This week, Microsoft's valentine might not be the PC, the wireless kill switch could be engaged by Congress and Comcast could become the king of all video things.
Scott is a developer who has worked on projects of varying sizes, including all of the PLuGHiTz Corporation properties. He is also known in the gaming world for his time supporting the DDR community, through DDRLover and hosting tournaments throughout the Tampa Bar Area. Currently, when he is not working on software projects or hosting F5 Live: Refreshing Technology, Scott can often be found returning to his high school days working with the Foundation for Inspiration and Recognition of Science and Technology (FIRST), mentoring teams and judging engineering notebooks at competitions. He has also helped found a student software learning group, the ASCII Warriors.
With over ten years of audio engineering experience, Nick's addition to PLuGHiTz Corporation is best served when he is behind the mixing board every Sunday night to produce the audio side of F5 Live: Refreshing Technology, Piltch Point and PLuGHiTz Live Night Cap. While mixing live every week, his previous radio show hosting experience gives him the ability to co-host as well, giving each show a unique flare with his slightly off-center, yet still realistic take on all things tech. An integral part of the show, you can find Nick always enveloped in coming up with new (and sometimes crazy) ideas and content for the show and you can always expect the most direct opinion on the stories that he feels need to be shared with the world. During the few hours where Nick isn't sleeping or working on ways to improve the company, he spends his free time going to hockey and football games and playing the latest titles on Xbox 360. Email him for his gamertag and add him today for a fun escape from the normal monotony and annoyance that the Xbox LIVE gaming community can sometimes be!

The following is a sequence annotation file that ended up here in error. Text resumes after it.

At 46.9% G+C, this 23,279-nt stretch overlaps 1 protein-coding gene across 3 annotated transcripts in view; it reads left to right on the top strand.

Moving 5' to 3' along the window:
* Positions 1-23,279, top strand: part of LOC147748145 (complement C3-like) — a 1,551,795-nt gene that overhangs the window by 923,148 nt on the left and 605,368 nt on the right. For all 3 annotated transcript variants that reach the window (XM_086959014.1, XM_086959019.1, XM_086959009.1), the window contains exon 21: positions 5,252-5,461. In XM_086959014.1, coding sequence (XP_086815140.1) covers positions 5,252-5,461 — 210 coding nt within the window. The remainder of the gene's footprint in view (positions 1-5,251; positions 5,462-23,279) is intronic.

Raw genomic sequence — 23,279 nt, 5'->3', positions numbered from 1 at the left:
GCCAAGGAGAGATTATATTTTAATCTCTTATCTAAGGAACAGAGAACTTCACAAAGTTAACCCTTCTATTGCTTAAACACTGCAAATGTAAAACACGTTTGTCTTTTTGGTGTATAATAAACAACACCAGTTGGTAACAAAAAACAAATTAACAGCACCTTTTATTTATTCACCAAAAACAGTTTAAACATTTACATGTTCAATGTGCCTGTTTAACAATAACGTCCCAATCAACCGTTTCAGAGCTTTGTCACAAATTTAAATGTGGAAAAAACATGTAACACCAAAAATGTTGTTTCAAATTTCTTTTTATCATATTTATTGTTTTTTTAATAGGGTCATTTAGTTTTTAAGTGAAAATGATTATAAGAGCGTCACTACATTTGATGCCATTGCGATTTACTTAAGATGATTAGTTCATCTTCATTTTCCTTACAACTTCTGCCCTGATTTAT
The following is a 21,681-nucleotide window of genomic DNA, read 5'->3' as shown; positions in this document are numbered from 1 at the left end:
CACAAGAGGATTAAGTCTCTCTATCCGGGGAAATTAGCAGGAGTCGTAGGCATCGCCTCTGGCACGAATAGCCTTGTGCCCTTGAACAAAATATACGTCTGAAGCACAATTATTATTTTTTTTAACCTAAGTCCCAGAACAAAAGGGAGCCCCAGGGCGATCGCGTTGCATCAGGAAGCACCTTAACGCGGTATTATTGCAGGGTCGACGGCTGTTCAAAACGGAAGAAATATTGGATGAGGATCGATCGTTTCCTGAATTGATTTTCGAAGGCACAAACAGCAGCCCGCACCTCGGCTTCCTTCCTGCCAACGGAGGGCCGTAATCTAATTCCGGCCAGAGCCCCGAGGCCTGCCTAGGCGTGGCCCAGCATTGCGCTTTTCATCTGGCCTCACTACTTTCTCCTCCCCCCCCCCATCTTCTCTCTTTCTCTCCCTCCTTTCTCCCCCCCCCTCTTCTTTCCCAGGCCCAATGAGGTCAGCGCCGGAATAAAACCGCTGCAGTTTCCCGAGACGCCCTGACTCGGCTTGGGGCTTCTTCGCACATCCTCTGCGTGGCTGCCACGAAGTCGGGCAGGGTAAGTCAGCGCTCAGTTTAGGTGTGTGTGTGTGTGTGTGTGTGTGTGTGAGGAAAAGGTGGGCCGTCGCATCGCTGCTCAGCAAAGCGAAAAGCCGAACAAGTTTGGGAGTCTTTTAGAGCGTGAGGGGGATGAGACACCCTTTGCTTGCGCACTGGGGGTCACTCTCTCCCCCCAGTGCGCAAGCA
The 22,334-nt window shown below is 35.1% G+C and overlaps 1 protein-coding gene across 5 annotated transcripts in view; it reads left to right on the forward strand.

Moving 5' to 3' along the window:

Avram's been in love with PCs since he played original Castle Wolfenstein on an Apple II+. Before joining Tom's Hardware, for 10 years, he served as Online Editorial Director for sister sites Tom's Guide and Laptop Mag, where he programmed the CMS and many of the benchmarks. When he's not editing, writing or stumbling around trade show halls, you'll find him building Arduino robots with his son and watching every single superhero show on the CW.
Last week, a bill creating a state-wide wireless kill switch was proposed in California. The pitched reasoning for the capability is to terminate a phone that has been reported as lost or stolen. The state believes that, if a stolen phone can be made useless, many or all mobile thefts would be eliminated.
There was a lot of question about Microsoft's commitment to PC gaming 6 months ago when they shuttered their Games for Windows Live brand. Some feared that the full shutdown of the brand meant the end of PC gaming from Microsoft, though Microsoft urged gamers that their commitment had shifted to the Xbox brand on Windows 8.
It is always interesting to watch an industry who has been stable with the same players for years get shaken up when a collection of new players decide to enter. The market that currently everyone seems to be jumping into is messaging. Now, the messaging industry has been fairly consistent with Skype, AIM and Yahoo! Messenger being the big players for ages. Near the end of their run, Myspace tried to enter the market unsuccessfully, and Facebook has certainly made a name for themselves in the market, but in the last couple of years, we have seen a plethora of new names.
This week, rising media company Comcast announced a $45 billion merger with slumping media company Time Warner Cable. The agreement, which has been approved by both Board of Directors, would be entirely in stock where Comcast will trade 2.875 shares of Comcast for each of the 284.9 million Time Warner Cable shares. When the deal is complete, TWC shareholders will own about 23 percent of Comcast's common stock.